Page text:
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Alumni Spotlight: Nate Boyer

Lee Strasberg Theatre & Film Institute alumni Nate Boyer’s career has been anything but ordinary. He spent 10 years in the military as a Green Beret and then became a walk-on for the Seattle Seahawks. So how did he come to train at LSTFI? “I was interested in acting at 19,” said Nate. “I had never performed in any way except sports.”

After finishing his military career, he was looking into schools that supported the G.I. Bill. LSTFI offers One and Two-year Conservatory opportunities for veterans under the G.I. Bill. He was drawn to LSTFI because he knew he would be “working with others who are passionate.” “[Strasberg] is small and intimate, that was appealing to me… I just knew that is what I was going to do next.”

“The true reality of acting is that you’re still in your experience of reality, just in a different person’s set of experiences.”

Nate Boyer on truth in acting

Being Changed by The Method

“Something I have struggled with is stillness… [Stillness] comes with relaxation and feeling comfortable.” The Method has given Nate the tools to not only be a better actor, but a more understanding person. “As an actor, you have to really believe what you character believes… you [sometimes] have to empathize with things that go against your moral compass.” Being in the mind of someone different from you forces you to think the way they do. The Method “has forced me to… let the character dictate the way I feel.”

Nate takes inspiration from Ben Kingsely’s quote, “my main currency is in silence and stillness.” Nate’s Method Acting training has taught him that “unnecessary movement comes form unnecessary tension… it is essential for an actor’s body to be grounded.”

“David [Lee Strasberg] says the tiger in the jungle is heavy like a mountain and light as a feather at the same time… An actor must roll with the punches.”

Nate Boyer on acting

Telling Important Stories

Being a veteran, Nate finds it inspiring to tell stories of fellow veterans. Stories of veterans are “very personal” for Nate. “Veterans have such interesting stories,” and Nate wants to share their stories. “In Hollywood, people want to find what kind of connection you have… they trust that I’ll tell the story right.”

Currently, Nate is working on a developing a podcast with the History Channel that tells stories of World War II veterans. 2020 marks the 75th anniversary of the end of WWII. For Nate, it is important to catalog those stories “before they leave us forever.” Additionally, Nate spent last month filming for a new movie called The Secret of Sinchanee. The production is set the in woods of Massachusetts and features a team half comprised of veterans. The filming is still in the filming process, and Nate plays a character named Detective Drew Carter.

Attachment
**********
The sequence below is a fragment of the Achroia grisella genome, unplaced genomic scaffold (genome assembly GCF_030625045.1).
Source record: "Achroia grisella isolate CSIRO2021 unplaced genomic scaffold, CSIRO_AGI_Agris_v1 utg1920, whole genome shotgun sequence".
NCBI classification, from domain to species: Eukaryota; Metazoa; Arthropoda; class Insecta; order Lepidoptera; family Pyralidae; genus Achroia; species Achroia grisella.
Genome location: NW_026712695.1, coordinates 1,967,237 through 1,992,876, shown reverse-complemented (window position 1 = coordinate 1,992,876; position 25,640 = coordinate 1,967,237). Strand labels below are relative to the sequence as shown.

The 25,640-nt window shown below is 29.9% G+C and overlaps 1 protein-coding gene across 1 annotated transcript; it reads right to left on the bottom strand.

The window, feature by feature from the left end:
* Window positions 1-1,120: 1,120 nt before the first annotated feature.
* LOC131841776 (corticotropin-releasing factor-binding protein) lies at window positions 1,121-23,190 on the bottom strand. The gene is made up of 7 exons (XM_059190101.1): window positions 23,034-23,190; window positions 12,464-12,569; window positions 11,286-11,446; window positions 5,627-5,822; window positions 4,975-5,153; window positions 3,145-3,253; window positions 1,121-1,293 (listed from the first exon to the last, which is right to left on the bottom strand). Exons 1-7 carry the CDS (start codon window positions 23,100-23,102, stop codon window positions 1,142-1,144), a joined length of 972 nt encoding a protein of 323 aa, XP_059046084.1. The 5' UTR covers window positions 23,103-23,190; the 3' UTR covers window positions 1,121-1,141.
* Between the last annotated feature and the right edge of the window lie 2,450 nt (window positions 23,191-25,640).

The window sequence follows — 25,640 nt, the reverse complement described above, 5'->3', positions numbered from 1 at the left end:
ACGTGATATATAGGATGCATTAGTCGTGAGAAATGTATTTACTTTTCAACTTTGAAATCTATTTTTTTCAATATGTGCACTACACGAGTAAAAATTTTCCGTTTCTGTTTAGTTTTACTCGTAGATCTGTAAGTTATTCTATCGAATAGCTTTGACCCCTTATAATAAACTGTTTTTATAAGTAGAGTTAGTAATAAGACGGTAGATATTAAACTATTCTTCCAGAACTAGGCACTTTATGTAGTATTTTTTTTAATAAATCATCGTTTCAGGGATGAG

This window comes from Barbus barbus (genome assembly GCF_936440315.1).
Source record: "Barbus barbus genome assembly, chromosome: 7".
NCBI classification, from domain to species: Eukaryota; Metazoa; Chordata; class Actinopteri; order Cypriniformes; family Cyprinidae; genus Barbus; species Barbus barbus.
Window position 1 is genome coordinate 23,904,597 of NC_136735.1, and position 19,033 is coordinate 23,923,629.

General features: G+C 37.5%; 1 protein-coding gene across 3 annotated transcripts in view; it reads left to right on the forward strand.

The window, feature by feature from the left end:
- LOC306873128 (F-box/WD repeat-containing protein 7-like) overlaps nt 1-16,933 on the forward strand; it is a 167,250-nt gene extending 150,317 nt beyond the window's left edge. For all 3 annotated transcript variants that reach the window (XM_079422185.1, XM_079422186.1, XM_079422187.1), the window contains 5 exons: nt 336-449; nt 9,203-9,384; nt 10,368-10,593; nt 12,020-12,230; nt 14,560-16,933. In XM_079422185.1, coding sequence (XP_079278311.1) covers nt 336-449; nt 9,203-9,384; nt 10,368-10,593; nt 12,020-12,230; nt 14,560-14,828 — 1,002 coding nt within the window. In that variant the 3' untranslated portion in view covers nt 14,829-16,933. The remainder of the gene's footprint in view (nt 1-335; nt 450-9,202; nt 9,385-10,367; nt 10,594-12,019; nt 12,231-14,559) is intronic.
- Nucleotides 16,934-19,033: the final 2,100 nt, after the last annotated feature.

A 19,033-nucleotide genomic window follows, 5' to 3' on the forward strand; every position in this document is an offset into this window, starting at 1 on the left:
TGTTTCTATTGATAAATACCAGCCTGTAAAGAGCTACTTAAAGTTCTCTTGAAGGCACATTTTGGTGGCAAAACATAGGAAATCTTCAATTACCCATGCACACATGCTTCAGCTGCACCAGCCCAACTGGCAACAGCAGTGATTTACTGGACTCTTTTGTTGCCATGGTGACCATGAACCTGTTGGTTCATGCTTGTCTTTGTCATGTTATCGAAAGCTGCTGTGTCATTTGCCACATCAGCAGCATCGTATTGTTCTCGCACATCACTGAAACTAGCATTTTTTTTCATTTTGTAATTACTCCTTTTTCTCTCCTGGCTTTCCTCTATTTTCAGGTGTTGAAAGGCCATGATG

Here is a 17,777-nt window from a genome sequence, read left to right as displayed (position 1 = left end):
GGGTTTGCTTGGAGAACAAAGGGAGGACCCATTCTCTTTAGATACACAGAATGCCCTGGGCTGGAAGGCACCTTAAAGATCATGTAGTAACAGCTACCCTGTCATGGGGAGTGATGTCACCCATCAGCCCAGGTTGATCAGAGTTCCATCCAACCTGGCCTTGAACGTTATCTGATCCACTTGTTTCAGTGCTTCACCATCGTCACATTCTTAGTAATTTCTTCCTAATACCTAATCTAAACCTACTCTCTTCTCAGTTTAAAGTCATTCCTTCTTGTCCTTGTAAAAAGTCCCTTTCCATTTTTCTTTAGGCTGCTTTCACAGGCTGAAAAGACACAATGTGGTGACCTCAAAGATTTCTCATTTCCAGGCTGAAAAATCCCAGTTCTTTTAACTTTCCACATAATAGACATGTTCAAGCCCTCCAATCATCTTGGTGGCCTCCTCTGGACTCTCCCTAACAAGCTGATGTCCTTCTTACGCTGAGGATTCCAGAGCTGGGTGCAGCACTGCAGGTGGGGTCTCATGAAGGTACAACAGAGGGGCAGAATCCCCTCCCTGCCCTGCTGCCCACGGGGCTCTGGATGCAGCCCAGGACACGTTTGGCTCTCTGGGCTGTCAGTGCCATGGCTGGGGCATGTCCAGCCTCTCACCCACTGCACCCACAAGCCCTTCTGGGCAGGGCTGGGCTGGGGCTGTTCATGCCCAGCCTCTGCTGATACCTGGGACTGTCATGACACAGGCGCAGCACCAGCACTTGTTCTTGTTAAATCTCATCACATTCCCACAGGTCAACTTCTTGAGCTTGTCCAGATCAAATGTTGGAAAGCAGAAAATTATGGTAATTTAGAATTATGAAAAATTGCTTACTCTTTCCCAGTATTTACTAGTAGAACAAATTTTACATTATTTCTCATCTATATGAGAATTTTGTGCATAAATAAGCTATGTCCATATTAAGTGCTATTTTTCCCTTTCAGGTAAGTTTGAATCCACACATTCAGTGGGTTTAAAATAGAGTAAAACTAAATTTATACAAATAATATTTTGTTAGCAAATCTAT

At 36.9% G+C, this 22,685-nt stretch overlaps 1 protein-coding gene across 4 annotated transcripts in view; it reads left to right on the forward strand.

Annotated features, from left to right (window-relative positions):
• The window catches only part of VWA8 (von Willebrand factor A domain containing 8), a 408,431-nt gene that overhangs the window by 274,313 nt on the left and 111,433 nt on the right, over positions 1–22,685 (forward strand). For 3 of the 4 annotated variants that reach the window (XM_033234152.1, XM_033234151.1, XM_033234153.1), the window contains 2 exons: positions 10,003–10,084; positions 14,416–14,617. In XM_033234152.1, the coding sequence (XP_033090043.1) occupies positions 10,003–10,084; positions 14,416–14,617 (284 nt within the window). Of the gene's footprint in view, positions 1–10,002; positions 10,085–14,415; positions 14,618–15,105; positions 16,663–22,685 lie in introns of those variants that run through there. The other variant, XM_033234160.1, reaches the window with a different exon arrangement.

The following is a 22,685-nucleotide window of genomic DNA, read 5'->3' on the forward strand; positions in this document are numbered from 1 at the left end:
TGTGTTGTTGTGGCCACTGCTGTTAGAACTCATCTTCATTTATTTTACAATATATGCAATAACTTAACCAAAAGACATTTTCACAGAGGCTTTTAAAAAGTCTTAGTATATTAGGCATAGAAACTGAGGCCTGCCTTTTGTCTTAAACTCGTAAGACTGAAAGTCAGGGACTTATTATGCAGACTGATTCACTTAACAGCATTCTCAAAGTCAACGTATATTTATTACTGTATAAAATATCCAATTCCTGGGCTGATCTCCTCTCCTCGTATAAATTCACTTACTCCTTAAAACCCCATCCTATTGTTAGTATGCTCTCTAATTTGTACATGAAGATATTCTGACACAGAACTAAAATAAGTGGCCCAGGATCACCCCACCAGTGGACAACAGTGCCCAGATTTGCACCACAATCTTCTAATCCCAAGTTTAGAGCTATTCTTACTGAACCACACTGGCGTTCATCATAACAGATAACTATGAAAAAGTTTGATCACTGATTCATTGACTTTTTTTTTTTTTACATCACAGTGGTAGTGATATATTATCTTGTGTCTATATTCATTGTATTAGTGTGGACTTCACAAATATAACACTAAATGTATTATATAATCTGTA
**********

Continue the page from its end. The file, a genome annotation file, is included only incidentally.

“I think my experience in the military help shape my scope of open mindedness… You have to learn to listen. We usually forget that people have different perspectives.”

Nate Boyer

Connecting with Others, On the Field and On Stage

In 2016, football star, Colin Kapernick began protesting police violence by sitting during the national anthem. Being a former Green Beret, Nate was contacted a lot by the media to ask what he thought of Colin. “I was a big fan [of Colin]… I felt like it was time to share my perspective and why I respect his rights.” Nate continued that there are a lot of hard things happening in America now, “a lot of hatred… It was a frustrating time to be in America.” Nate supported Kapernick and wrote an open letter to him suggesting that he kneel instead of sit, in order to show continued respect for troops. “I want to be a bridge builder,” said Nate. People can “disagree in a respectful, productive way. “

Image result for nate boyer and colin kaepernick
Nate Boyer standing next to Colin Kapernick kneeling

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Winter 202111/1 Update: Online

The Lee Strasberg Institute announces that Winter 2021 term classes will begin with fully online instruction, per State & Local guidance.

Click here for Winter online classes in New York City. | Click here for Winter online classes for Los Angeles.

The Institute is also offering new short-term online only classes. See Online Acting

Please note that the State of California color-coded reopening system does not permit any in-person instruction until the County is at least in the red tier (25% capacity). Los Angeles remains in purple.